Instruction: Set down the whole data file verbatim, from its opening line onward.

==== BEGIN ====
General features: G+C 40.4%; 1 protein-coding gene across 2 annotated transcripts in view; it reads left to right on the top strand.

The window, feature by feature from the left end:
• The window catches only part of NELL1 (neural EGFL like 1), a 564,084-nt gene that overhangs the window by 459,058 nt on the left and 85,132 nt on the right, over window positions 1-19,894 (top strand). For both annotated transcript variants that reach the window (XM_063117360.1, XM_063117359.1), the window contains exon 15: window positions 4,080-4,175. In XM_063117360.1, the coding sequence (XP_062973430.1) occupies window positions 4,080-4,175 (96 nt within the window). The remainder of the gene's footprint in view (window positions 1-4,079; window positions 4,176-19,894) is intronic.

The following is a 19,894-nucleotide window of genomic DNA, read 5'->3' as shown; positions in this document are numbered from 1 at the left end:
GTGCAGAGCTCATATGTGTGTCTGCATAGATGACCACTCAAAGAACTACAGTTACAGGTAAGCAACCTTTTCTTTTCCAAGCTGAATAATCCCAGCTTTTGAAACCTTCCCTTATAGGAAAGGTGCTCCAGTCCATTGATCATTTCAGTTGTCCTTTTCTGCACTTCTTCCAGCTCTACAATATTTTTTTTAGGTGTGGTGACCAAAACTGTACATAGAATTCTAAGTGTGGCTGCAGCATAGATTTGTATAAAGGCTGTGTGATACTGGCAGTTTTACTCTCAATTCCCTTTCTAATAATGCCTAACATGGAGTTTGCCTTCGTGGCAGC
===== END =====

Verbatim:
General features: G+C 40.4%; 1 protein-coding gene across 2 annotated transcripts in view; it reads left to right on the top strand.

The window, feature by feature from the left end:
• The window catches only part of NELL1 (neural EGFL like 1), a 564,084-nt gene that overhangs the window by 459,058 nt on the left and 85,132 nt on the right, over window positions 1-19,894 (top strand). For both annotated transcript variants that reach the window (XM_063117360.1, XM_063117359.1), the window contains exon 15: window positions 4,080-4,175. In XM_063117360.1, the coding sequence (XP_062973430.1) occupies window positions 4,080-4,175 (96 nt within the window). The remainder of the gene's footprint in view (window positions 1-4,079; window positions 4,176-19,894) is intronic.

The following is a 19,894-nucleotide window of genomic DNA, read 5'->3' as shown; positions in this document are numbered from 1 at the left end:
GTGCAGAGCTCATATGTGTGTCTGCATAGATGACCACTCAAAGAACTACAGTTACAGGTAAGCAACCTTTTCTTTTCCAAGCTGAATAATCCCAGCTTTTGAAACCTTCCCTTATAGGAAAGGTGCTCCAGTCCATTGATCATTTCAGTTGTCCTTTTCTGCACTTCTTCCAGCTCTACAATATTTTTTTTAGGTGTGGTGACCAAAACTGTACATAGAATTCTAAGTGTGGCTGCAGCATAGATTTGTATAAAGGCTGTGTGATACTGGCAGTTTTACTCTCAATTCCCTTTCTAATAATGCCTAACATGGAGTTTGCCTTCGTGGCAGC